In view of this, the government is taking a step forward towards ensuring that the needs of all students are met, by attempting to create a system more flexible and purposeful. In March this year, the Ministry of Education introduced the restructuring of the streaming process and subject-based banding that would replace the segregation of students according to their Primary School Leaving Examination (PSLE) results. The new system allows for students to take subjects individually at one of three grading bands: G1 – equivalent to the Normal Technical stream, G2 – equivalent to the Normal Academic stream and G3 – equivalent to the standard at the Express stream. All Secondary Four students will then take a common national examination and the results will indicate the level at which they took each subject.
However, those from the Integrated Programme (IP) schools, which allow for students to skip the O-Level examinations and go straight for the A-Levels, will be exempted from this streaming process. Students who score more than 250 in their PSLE will be eligible for admission into IP schools and this is what some parents seem to be aiming for. In March, 2019, the Straits Times published an article “End of streaming: Worries over mixing with Normal students may drive parents to chase IP schools” which highlighted certain opposing sentiments of parents on the new streaming system. Ms. Wendy Chan, a parent quoted in the article said that “she would prefer if her children did not mix with those in the Normal stream” and how the values and mindset of children from that stream would not be in line with her own, to justify her reservations of the new system.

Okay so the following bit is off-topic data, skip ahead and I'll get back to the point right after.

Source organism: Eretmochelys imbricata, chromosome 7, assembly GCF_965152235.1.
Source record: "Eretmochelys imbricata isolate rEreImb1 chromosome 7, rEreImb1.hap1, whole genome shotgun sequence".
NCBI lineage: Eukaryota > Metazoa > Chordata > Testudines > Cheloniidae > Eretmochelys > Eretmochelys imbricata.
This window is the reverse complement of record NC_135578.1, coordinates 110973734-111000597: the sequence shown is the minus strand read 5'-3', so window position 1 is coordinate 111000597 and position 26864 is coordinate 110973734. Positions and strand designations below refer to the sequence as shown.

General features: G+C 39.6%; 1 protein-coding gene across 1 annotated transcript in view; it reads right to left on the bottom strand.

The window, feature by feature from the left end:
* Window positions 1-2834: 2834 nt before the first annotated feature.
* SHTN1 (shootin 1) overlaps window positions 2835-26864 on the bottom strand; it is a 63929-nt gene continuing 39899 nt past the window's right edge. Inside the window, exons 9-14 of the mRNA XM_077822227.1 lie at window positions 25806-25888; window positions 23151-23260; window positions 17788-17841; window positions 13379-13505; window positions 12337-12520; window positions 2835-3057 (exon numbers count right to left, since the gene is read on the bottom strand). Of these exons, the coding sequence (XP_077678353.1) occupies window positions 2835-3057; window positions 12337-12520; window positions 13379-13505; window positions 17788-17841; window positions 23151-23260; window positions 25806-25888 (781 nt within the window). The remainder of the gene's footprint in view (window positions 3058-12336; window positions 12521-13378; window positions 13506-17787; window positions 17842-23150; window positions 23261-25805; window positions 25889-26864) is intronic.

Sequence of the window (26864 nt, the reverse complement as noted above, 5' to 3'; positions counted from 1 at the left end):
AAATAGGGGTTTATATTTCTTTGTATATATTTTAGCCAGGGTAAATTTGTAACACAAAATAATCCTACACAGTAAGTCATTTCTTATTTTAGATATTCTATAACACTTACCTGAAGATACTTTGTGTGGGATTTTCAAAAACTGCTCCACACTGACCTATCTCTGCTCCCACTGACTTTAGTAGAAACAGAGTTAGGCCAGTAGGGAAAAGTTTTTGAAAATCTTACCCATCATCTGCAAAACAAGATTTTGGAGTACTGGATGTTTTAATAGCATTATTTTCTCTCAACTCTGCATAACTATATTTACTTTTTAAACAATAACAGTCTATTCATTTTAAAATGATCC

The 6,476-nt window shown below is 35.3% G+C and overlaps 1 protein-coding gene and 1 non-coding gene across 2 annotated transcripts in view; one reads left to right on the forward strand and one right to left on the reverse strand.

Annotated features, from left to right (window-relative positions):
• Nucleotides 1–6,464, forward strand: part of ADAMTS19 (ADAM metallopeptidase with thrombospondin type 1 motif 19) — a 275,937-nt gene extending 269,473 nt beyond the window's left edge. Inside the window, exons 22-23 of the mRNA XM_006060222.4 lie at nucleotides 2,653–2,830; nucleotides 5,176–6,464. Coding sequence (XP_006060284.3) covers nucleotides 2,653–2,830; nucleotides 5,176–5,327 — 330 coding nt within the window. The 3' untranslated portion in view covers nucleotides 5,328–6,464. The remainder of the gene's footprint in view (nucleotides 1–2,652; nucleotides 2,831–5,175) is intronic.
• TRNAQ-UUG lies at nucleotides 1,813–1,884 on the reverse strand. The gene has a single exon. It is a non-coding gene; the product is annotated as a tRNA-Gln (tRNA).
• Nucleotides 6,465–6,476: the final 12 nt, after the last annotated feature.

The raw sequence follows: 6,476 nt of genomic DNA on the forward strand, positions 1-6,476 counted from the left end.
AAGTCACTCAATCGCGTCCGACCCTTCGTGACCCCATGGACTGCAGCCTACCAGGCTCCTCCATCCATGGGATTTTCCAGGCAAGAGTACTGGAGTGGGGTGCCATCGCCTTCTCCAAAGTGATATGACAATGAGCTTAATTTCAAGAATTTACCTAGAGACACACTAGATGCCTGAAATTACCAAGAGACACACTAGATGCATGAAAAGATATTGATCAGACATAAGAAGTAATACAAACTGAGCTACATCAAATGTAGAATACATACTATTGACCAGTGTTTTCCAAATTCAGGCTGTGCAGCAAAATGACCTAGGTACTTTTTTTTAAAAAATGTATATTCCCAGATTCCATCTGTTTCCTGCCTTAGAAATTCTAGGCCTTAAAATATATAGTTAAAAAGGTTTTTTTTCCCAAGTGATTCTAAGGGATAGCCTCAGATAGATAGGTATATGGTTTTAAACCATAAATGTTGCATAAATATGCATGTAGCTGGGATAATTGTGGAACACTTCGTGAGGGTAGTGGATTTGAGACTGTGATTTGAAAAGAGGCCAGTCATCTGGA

The article added that other parents prefer their children to mix with peers who have the same abilities and who might be from the same social class with a similar upbringing. This then brings about the question of whether this new streaming process might exacerbate elitism. A potential “arms race” where parents who can afford it, will put their children through additional tuition classes in an effort to put them into IP schools. Keeping this in mind, educators need to be cautious when educating students. IP schools are here to stay, and so it is up to the educators in those schools to ensure that there is an emphasis on traits such as being humble, respecting everyone, contributing back to society and being sensitive.